This massive shelf of ice is covers almost 100 square miles of land, and is the third largest fresh water reserve on earth.
I must say it was a truly awe-inspiring sight, and like many other wonders possesses a scale that photographs fail to convey.
Before seeing it for ourselves, however, we had some difficulty finding a (cheap) way to get there, and Daniel’s luck played for us one again when we fortunately encountered the audacious and gorgeous Min and her fun, friendly then-boyfriend (now, husband), Brian.
Min is amazing is so many ways (she’ll return to the story when we talk about Barcelona!). One of her many amazing characteristics relates to how she seems so fearless and so actively achieving.
She doesn’t let things stand in her way!
The glacier opened up before us between snowy cliffs on either side, and we marveled at its breadth and depth. We didn’t make time to ice hike atop it, but that would have been incredible. Min made quick friends with everyone, and even shared a cup of mate with some Argentines.
We arrived there an hour or so before the viewing was closed, and enjoyed the sunset’s rays playing upon the glaciers ruggedly icy surface as pieces of the shelf would periodically calve off into the surrounding water, forming the icebergs we identified during the drive in.
We went on a few day hikes (one which left me arriving back into town alone long after the dangerous dark and frigidly cold…
I was tired and failed to catch the Torre naked a second time, and foolishly declined Daniel’s invitation to head back while it was still light).
Afterwards, we met up with our good friends Gusti and Rafael (remember them from Brasil?), their friends Christian and Daniel, and our new friends from Torres del Paine Maurice and Michael for some lunch at a quaint, local eatery in town (who probably never before and never since had so many gay men in one place at the same time).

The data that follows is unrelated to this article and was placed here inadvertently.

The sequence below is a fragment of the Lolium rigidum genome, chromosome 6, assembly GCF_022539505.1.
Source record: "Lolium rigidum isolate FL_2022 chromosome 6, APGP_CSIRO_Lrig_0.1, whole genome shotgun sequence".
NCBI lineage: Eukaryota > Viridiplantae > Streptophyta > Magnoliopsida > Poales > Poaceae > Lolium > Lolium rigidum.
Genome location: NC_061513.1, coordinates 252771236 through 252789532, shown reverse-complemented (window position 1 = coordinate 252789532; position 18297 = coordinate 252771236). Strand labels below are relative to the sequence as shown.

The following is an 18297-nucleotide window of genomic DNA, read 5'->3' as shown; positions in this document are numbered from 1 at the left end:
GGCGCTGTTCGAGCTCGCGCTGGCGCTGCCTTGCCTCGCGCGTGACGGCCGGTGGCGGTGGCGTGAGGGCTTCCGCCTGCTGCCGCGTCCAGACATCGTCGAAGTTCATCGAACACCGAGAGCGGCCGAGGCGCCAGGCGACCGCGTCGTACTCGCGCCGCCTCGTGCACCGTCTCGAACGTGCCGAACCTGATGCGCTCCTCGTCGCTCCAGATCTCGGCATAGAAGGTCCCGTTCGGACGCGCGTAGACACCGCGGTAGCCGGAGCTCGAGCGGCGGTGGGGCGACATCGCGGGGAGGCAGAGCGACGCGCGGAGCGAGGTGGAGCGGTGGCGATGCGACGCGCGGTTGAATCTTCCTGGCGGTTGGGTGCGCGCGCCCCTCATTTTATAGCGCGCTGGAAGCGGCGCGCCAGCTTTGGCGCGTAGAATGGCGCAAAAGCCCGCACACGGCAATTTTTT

We also shared a hostel with a very smelly but kind roommate, broke down a storage cabinet after accidently locking ourselves out with all our belongings within (the door to the actual room wouldn’t shut, so we had to do something to secure our things!), saw a rainbow, and had one of the best travel meals of our entire trip (thanks to the discovery of Knorr© plastic oven bags with themed seasoning packets, which we would then put to use ALL THE TIME while in Argentina and Chile; so simple and tasty!
Those bags even had the culinarily unskilled Gusti confidently declaring to the chef-like Rafael, “I can be cook! All I need is an oven”).
There’s no shortage of specialty chocolate made and sold here (where worked our dear, sweet hostess in Humahuaca, Paulita, with one of the chocolatiers). Additionally, the signature blue lake nestled between green hills could seem Swiss-ish, and the traditionally central European-inspired architecture flanking the town streets (complete with whiskey-bearing, heavily panting St Bernard’s dotting the streets for photo ops) was an obvious but effective tourist attraction for mostly Argentinians but also internationals.
Even as our bus pulled into the station, we were unsure of where to stay, but surprisingly and blessedly found ourselves housed by a group of delightful Christian volunteers from around the world who run a donation-only house for travelers.
They were ALL wonderful, heart-warming people, and we had so many reasons to enjoy their lovely company (how are you, Lisa!?).
I did venture out once to see a famous hacienda down the road past many-a-lakeside cabins in this vacation spot. The hacienda is now a fancy hotel which is partially known for its lavender garden, but coming from Sequim in WA state and also imagining the fields of Provence, I once again found myself feeling that, with the exception of our truly fabulous hosts and other friends, second-best Bariloche was not my scene.
Only two more American countries to go! Mid/northern Chile on the Pacific coast and then back to a new region of Brasil against the Atlantic.
There is more to see than a post has room for!